Weak Entity Sets
On April 23, 2013, In The Entity-Relationship Data Model by Admin
There is a special condition in which an entity set's key is consisting of attributes some or all of which belong to another entity set. Such an entity set is called a weak entity set.
Causes of Weak Entity Sets There are two major sources of weak entity sets. First, sometimes entity sets fall into a hierarchy based on classifications unrelated to the "isa hierarchy" of "Subclasses in the E/R Model". If entities of set E are subunits of entities in set F, then it is possible that the names of E entities are not unique until we take into account the name of the F entity to which the E entity is subordinate. Various examples will illustrate the problem.
Example (a) : A movie studio might have several film crews. The crews might be designated by a given studio as crew 1, crew 2, and so on. However, other studios might use the same designations for crews, so the attribute number is not a key for crews. Rather, to name a crew distinctively, we need to give both the name of the studio to which it belongs and the number of the crew. The situation is suggested by the following figure (a). The key for weak entity set Crews is its own number attribute and the name attribute of the unique studio to which the crew is related by the many-one Unit-of relationship.
Example (b) : A species is designated by its genus and species names. For instance, humans are of the species Homo sapiens; Homo is the genus name and sapiens the species name. Generally, a genus contains several species, each of which has a name beginning with the genus name and continuing with the species name. Unluckily, species names, by themselves, are not unique. Two or more genera may have species with the same species name. Thus, to designate a species uniquely we need both the species name and the name of the genus to which the species is related by the Belongs-to relationship, as suggested in the following figure (b). Species is a weak entity set whose key comes partly from its genus.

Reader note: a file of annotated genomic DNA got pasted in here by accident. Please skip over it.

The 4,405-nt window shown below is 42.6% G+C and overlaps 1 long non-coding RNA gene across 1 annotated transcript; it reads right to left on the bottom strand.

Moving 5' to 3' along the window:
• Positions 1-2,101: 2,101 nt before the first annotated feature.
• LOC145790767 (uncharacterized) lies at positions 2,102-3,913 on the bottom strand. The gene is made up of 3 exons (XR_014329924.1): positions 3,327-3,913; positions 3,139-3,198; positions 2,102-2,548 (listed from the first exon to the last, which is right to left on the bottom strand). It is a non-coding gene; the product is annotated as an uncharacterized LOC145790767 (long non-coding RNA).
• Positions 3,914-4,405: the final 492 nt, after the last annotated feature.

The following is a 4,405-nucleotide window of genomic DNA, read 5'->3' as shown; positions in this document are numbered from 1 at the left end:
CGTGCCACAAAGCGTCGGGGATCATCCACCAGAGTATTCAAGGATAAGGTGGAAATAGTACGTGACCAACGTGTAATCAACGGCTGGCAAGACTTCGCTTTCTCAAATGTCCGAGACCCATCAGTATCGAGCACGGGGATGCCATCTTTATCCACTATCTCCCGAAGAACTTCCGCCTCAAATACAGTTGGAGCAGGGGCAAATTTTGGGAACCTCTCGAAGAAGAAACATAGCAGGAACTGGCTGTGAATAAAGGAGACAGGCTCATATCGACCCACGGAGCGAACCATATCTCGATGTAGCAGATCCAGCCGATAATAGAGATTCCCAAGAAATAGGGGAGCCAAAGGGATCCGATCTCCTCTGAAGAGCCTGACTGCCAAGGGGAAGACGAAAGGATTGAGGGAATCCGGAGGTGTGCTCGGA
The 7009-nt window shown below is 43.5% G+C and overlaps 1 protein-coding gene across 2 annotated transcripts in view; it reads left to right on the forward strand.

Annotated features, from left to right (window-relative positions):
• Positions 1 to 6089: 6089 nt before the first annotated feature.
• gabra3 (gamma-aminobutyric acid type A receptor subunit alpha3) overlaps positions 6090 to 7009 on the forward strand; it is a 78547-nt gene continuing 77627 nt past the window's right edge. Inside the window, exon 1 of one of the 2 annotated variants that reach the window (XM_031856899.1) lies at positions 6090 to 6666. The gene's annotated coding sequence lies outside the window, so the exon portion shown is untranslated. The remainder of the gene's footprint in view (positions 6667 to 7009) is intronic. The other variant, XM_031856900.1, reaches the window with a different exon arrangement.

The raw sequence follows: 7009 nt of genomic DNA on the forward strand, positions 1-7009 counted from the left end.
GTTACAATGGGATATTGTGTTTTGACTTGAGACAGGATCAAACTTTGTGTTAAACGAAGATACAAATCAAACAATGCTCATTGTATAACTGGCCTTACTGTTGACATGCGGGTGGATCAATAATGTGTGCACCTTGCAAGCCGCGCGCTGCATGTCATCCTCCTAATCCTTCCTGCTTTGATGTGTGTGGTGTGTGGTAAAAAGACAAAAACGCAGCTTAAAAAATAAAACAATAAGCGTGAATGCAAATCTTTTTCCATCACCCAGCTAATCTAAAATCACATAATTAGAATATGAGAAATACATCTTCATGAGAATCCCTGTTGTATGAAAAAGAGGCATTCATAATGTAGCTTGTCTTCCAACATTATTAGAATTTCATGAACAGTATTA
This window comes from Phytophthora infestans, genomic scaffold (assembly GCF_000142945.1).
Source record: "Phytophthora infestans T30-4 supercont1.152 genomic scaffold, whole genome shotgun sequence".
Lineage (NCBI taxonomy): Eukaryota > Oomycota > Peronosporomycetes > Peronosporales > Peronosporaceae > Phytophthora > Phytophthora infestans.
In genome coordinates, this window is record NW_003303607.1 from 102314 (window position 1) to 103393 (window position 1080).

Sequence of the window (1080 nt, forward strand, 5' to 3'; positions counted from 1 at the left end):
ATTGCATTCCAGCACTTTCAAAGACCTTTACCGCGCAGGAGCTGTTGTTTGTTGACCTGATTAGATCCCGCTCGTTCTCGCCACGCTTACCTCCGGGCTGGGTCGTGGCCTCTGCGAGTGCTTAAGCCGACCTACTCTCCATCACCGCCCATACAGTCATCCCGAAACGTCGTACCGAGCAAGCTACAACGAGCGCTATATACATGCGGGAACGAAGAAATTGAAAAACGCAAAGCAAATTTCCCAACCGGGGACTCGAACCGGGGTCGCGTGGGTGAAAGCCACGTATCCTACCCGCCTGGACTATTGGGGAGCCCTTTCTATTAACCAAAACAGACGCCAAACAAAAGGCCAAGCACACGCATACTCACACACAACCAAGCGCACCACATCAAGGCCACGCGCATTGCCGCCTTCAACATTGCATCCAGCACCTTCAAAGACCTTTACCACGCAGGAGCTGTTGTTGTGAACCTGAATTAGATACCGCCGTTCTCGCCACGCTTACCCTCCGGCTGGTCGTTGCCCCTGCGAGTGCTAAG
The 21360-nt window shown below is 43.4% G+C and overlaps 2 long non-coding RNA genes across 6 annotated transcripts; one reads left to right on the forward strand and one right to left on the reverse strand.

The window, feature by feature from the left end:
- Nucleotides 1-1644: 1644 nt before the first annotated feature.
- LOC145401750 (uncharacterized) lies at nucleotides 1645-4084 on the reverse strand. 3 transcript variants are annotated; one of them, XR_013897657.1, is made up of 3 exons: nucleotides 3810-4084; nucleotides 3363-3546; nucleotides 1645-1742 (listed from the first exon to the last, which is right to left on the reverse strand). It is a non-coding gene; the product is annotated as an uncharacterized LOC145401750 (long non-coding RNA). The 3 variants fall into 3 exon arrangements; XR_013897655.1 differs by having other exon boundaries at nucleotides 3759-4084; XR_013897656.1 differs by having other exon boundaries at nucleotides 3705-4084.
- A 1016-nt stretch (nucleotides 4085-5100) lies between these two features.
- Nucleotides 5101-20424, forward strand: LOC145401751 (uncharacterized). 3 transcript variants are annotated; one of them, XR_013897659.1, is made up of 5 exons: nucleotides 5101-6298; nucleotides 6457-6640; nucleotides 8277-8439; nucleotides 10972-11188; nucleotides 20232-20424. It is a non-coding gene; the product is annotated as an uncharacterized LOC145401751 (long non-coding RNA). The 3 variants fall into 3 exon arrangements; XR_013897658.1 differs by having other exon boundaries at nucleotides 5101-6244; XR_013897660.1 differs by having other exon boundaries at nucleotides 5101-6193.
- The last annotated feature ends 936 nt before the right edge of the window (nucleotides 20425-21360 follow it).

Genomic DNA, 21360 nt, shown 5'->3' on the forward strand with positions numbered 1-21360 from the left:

The second common source of weak entity sets is the connecting entity sets that we introduced in "Converting Multiway Relationships to Binary" as a way to remove a multiway relationship. These entity sets often have no attributes of their own. Their key is made from the attributes that are the key attributes for the entity sets they connect.
Example (c) : In the following figure (c), we see a connecting entity set Contracts that takes the place of the ternary relationship Contracts of "Multiway Relationships" Example. Contracts have an attribute salary, but this attribute does not contribute to the key. Rather, the key for a contract comprises the name of the studio and the star involved, plus the title and year of the movie involved.
- entity set
- multiway relationship
- Semistructured Data
- Declaring Keys in ODL
- Additional ODL Concepts
- The Type System
- Fourth Normal Form
- The Transitive Rule
- Keys of Relations
- Using Null Values to Combine Relations - Comparison of Approaches
- Handling Weak Entity Sets
- Combining Relations
- From Entity Sets to Relations
- Attributes / Schemas
- Summary of The Entity-Relationship Data Model
- Weak Entity Set Notation
- Requirements for Weak Entity Sets
- Other Kinds of Constraints
- Referential Integrity in E/R Diagrams
- Referential Integrity
- Single-Value Constraints
- Representing Keys in the E/R Model
- Keys in the E/R Model
- The Modeling of Constraints
- Picking the Right Kind of Element
- Choosing the Right Relationships
- Simplicity Counts
- Avoiding Redundancy
- Design Principles
- Subclasses in the E/R Model
- Converting Multiway Relationships to Binary
- Attributes on Relationships
- Roles in Relationships
- Multiway Relationships
- Multiplicity of Binary E/R Relationships
- Instances of an E/R Diagram
- Elements of the E/R Model